The two-year EVIDENT project has achieved the following main results:

  1. Immune response in survivors: EVIDENT assessed the antibody titers, including neutralizing antibodies, and T cell reactivity in survivors. Neutralising antibody titers remain stable after discharge for long periods of time (at least a year). Thereby glycoprotein-specific antibodies can serve as a surrogate for the neutralising activity. EVIDENT concludes that immune cell responses are likely correlates of protection in survivors. Plasma from survivors should be selected for treatment according to the neutralising antibody titer.
  2. Management of patients: To improve treatment of patients and support clinical trials, EVIDENT has set-up clinical chemistry measurement in the field. The analysis revealed frequent renal failure, electrolyte disturbance, and evidence for bacterial super infection. Malaria was identified as main co-infection, while chronic virus infections were rare. The analysis of various pathogen and host factors showed that age, virus load, and co-infection with malaria in children 5-14 years of age are independent predictors of poor outcome.
  3. Ebola virus evolution: Through its sequencing programs in Europe and Guinea, EVIDENT revealed the evolutionary history and molecular clock of the virus during the epidemic with multiple spreading events of the virus across country borders. The Ebola virus evolves during epidemics with a mutational rate comparable to other RNA viruses; emerging mutations may change the phenotype of the virus. Real-time molecular epidemiology based on sequencing in the field greatly enhances tracing of transmission chains and should be an integral part of outbreak response in the future.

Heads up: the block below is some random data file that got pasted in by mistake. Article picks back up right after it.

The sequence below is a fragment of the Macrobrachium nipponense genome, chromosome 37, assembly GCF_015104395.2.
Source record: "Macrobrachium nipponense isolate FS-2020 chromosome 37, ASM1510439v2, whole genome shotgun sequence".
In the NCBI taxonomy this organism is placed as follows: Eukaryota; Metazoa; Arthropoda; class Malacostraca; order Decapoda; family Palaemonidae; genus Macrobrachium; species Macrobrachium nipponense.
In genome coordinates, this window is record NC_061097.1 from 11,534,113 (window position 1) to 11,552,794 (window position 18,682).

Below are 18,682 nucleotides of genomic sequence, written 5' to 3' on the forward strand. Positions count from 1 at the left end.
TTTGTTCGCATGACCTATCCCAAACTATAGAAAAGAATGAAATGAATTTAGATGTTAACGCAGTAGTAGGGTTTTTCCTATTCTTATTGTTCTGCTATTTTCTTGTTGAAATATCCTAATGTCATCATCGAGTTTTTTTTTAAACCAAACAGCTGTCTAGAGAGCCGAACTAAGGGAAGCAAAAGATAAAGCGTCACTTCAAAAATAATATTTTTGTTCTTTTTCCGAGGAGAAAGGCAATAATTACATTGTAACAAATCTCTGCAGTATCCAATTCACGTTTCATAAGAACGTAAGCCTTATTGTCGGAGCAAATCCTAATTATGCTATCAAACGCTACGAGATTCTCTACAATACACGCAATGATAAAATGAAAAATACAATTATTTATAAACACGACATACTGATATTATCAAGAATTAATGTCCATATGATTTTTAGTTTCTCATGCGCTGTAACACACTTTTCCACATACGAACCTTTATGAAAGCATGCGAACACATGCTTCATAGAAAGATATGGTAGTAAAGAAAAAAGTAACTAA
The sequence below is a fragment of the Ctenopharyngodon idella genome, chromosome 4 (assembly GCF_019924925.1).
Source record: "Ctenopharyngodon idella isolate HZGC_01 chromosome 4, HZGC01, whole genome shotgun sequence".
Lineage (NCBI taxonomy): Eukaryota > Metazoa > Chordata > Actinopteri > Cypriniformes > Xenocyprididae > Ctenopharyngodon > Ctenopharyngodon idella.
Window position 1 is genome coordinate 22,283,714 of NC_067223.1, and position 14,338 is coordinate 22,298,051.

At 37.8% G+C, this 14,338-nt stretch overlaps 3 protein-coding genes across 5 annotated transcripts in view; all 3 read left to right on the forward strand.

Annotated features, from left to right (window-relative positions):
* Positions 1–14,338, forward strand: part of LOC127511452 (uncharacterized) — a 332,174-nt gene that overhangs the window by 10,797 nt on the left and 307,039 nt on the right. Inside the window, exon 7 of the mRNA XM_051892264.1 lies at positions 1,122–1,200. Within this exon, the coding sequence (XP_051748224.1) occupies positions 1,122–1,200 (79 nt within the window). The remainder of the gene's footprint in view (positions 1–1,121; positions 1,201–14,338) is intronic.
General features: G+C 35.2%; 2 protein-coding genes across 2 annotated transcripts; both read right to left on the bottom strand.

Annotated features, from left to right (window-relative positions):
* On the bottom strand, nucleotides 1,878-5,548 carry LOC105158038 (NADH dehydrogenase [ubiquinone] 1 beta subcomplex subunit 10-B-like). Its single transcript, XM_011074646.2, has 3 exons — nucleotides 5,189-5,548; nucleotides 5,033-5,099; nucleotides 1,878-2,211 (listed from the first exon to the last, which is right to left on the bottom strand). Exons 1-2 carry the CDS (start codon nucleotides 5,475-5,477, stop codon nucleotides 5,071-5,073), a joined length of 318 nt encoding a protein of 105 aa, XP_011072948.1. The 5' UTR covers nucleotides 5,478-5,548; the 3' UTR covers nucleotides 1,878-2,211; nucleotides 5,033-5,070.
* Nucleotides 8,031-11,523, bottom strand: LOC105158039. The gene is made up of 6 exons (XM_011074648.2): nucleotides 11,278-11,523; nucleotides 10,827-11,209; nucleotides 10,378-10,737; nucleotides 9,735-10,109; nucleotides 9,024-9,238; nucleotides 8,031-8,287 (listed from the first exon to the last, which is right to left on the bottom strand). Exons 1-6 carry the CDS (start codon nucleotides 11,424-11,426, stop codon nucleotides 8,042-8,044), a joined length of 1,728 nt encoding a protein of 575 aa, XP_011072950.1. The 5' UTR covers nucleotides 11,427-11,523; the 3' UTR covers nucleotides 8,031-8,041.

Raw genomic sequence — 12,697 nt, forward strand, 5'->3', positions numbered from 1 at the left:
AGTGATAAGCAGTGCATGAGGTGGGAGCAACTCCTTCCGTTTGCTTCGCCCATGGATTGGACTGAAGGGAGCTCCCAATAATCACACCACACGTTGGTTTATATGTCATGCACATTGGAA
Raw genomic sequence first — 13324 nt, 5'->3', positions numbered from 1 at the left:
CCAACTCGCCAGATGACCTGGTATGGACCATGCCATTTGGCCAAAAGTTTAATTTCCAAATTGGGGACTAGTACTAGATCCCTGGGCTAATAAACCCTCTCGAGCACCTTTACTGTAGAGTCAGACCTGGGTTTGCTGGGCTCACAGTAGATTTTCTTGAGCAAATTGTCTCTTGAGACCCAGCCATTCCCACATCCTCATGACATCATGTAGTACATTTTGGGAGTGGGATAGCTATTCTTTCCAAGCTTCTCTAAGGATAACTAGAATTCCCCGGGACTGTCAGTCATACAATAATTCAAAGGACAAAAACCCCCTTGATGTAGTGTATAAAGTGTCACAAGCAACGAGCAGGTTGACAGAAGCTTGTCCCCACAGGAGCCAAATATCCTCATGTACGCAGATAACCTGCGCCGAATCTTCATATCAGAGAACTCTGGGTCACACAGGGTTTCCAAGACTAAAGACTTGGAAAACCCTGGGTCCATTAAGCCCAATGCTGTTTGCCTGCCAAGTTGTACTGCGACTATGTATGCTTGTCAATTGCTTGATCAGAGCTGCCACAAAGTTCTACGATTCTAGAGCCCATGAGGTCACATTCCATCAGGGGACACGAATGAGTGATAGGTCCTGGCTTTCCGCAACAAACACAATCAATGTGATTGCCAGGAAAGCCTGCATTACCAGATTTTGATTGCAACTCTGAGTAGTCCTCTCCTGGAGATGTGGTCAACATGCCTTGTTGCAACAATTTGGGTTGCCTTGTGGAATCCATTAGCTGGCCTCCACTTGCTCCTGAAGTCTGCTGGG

4. Pathophysiology and immunology of EVD: EVIDENT found that EVD is characterised by serious disturbance of T cell regulation, a pathophysiological feature that might be amenable to therapeutic intervention.
  5. Virus persistence and shedding: EVIDENT found that Ebola virus persists in various body fluids for long periods of time, remains infectious during persistence, and may be transmitted via breastfeeding or sexual contact.
  6. Exploitation and Dissemination: Results of EVIDENT have been presented to national authorities, to WHO to be considered in guidelines, to pharmaceutical companies to guide the development of EVD vaccines; and to the wider scientific community. The data have also been published in high-ranking scientific journals, including “Nature” (see EVIDENT publications).

The main socio-economic impact of EVIDENT will result from application of the generated knowledge in the response to future epidemics as well as the development of medical countermeasures in the inter-epidemic time. Both will reduce the impact of future epidemics on the affected population and the economy of the affected countries.